including, the wildlife trade (both legal and illegal), feeding of wildlife, land-use changes, and increased contact between humans, domestic animals, and wildlife.
As stewards of wildlife, the Service and our partners implement strategies to prevent the introduction of disease into susceptible populations and to respond to and manage wildlife diseases if they become established. Wildlife disease issues and their solutions vary greatly across the country, and within the National Wildlife Refuge and Hatchery Systems. Disease outbreak locations are shifting and spreading over time in response to changes in land use and climatic conditions. To address the dynamic nature of wildlife disease, the Service houses several nationwide programs that plan for and help respond to wildlife disease issues including the Wildlife Health Office, the Aquatic Animal Health Program, and the white-nose syndrome program, as well as the global programs of the Service’s International Affairs program and the Office of Law Enforcement.
The success of this work is dependent on the Service’s collaboration with many partners, including: State wildlife management agencies and the Association of Fish and Wildlife Agencies; Southeastern Cooperative Wildlife Disease Study; Universities; Non-Governmental Organizations; U.S. Department of Agriculture-Animal and Plant Health Inspection Service (USDA-APHIS)-Wildlife Services; Department of Commerce-National Oceanic and Atmospheric Administration (DOC-NOAA); National Park Service; and the U.S. Geological Survey (USGS) National Wildlife Health Center. In addition to our conservation partners, the Service also works closely with human and animal health experts at the Centers for Disease Control and Prevention, U.S. Agency for International Development (USAID), U.S. State Department and county public health departments, state agricultural agencies, and USDA- APHIS-Veterinary Services.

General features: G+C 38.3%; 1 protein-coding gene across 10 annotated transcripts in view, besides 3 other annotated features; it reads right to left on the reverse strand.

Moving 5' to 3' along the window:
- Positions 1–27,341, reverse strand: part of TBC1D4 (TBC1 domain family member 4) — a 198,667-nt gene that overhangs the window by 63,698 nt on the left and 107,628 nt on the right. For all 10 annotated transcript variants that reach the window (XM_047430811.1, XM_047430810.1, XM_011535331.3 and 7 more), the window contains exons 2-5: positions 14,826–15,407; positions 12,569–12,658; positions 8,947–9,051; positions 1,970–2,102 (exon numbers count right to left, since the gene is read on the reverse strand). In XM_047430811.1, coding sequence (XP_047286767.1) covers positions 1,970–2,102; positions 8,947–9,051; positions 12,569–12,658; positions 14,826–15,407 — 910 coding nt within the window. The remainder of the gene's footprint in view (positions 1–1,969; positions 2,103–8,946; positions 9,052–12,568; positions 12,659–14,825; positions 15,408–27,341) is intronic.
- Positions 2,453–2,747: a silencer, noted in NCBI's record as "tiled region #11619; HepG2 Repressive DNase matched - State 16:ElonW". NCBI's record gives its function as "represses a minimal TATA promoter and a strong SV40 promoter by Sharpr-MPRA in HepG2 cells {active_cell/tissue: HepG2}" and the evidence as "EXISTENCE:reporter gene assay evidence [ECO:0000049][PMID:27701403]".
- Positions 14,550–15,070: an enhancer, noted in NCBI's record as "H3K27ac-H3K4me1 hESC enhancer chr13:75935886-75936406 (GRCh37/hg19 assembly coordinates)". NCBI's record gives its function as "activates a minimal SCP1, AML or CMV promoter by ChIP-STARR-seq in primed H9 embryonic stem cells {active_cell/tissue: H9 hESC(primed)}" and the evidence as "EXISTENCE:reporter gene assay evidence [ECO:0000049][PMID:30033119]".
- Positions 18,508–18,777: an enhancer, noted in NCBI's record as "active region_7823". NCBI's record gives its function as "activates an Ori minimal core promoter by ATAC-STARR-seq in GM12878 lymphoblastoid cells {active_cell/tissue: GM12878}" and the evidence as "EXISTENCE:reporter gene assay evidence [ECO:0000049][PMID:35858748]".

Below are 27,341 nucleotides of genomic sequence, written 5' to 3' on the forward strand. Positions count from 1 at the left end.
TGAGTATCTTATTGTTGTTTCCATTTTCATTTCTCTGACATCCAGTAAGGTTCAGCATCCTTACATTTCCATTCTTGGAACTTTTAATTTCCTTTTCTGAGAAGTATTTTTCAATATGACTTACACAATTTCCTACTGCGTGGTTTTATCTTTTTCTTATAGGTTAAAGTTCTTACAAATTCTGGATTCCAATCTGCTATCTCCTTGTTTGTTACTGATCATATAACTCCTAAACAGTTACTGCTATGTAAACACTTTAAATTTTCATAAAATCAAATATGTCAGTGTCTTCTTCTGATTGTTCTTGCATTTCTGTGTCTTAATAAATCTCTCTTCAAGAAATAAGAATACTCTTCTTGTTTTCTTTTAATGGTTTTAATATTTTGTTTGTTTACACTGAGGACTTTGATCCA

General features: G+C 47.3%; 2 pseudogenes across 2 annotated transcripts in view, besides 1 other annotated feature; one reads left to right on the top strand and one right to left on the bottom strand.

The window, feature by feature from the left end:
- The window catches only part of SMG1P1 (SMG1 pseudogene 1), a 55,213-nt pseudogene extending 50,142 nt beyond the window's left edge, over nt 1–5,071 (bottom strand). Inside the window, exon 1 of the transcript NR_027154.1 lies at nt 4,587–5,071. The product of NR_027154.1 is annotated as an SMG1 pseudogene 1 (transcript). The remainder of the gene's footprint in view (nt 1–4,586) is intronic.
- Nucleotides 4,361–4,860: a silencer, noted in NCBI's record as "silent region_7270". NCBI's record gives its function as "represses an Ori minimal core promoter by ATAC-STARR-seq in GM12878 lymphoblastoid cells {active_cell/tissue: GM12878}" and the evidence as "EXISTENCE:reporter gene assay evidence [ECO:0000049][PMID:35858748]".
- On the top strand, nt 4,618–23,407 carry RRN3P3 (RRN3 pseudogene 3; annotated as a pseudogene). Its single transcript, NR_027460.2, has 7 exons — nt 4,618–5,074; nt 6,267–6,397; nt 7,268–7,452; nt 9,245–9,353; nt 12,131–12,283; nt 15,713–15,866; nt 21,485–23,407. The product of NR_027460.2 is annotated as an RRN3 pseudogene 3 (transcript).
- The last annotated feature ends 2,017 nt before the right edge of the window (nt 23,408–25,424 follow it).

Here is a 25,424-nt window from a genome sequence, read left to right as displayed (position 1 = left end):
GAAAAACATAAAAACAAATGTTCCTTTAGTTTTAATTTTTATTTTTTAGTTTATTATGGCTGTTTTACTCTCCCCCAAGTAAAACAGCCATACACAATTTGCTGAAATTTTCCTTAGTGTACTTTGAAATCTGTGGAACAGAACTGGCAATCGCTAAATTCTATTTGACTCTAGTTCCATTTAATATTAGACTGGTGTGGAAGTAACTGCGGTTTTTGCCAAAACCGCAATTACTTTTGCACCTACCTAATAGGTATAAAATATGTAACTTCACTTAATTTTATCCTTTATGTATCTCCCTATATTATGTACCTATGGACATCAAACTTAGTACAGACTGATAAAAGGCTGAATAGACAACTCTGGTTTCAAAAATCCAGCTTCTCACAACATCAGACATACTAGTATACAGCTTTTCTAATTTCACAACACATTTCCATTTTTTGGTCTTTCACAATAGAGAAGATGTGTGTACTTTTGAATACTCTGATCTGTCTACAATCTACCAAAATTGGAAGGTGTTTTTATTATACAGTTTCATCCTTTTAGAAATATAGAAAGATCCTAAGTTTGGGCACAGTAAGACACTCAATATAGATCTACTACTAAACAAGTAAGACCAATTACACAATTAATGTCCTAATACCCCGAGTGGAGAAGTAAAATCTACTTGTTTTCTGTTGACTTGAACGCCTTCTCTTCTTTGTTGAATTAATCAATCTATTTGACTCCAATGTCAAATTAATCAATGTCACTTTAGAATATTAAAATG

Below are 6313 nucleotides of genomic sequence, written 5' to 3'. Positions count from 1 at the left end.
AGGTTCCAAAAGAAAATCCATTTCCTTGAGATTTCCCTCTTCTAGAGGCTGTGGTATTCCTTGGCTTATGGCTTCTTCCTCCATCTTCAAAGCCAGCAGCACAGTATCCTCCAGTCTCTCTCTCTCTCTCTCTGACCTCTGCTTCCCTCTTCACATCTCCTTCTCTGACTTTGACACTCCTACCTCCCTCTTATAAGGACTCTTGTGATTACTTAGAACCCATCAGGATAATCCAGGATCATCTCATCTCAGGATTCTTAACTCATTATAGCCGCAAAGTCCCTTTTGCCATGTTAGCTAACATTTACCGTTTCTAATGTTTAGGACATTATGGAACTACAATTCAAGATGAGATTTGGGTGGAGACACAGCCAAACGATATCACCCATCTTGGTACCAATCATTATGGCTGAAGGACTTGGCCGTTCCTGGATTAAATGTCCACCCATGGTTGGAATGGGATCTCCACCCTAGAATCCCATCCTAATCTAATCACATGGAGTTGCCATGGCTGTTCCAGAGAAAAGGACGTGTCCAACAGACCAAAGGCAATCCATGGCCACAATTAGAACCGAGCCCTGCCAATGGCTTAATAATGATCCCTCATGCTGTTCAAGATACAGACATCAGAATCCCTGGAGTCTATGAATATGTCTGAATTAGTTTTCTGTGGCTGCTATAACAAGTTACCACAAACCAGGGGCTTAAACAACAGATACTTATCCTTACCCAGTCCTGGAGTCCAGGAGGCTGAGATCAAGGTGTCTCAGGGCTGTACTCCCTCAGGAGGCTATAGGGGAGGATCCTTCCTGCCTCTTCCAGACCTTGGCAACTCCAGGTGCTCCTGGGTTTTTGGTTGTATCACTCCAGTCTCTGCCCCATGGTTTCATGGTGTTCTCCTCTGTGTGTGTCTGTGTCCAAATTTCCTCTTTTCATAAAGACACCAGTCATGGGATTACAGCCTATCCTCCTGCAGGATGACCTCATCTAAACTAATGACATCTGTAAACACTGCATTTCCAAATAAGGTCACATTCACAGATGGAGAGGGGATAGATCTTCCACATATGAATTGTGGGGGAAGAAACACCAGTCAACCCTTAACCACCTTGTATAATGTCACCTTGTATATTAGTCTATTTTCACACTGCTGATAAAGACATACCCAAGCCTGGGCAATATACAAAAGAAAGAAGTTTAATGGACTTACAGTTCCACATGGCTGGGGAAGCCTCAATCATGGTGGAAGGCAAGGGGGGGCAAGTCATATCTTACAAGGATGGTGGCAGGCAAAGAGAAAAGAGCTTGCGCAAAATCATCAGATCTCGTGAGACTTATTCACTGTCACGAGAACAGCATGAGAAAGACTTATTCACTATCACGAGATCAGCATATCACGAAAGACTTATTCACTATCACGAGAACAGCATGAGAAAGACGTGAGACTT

Disease Prevention, Management, and Emergency Response
Disease prevention is far more effective and less costly than disease control. Diseases can be a normal, balanced component of the natural world, but they can also be a red flag that a wildlife population has lost its resilience due to stressors such as habitat loss, genetic bottlenecks, invasive species, a lack of biodiversity, failures in land management, or poor water quality and quantity. The Service applies specific conservation practices that are key to disease prevention in order to protect and restore resilient ecosystems and wildlife populations, which are then able to better withstand disease impacts and return to pre-disease abundance and health. These conservation practices work to achieve intact and diverse ecosystems, as well as connectivity between wildlife habitats and populations. Connected landscapes in the United States that are under these types of conservation protections help to provide a buffer to the increasing stressors on wildlife health.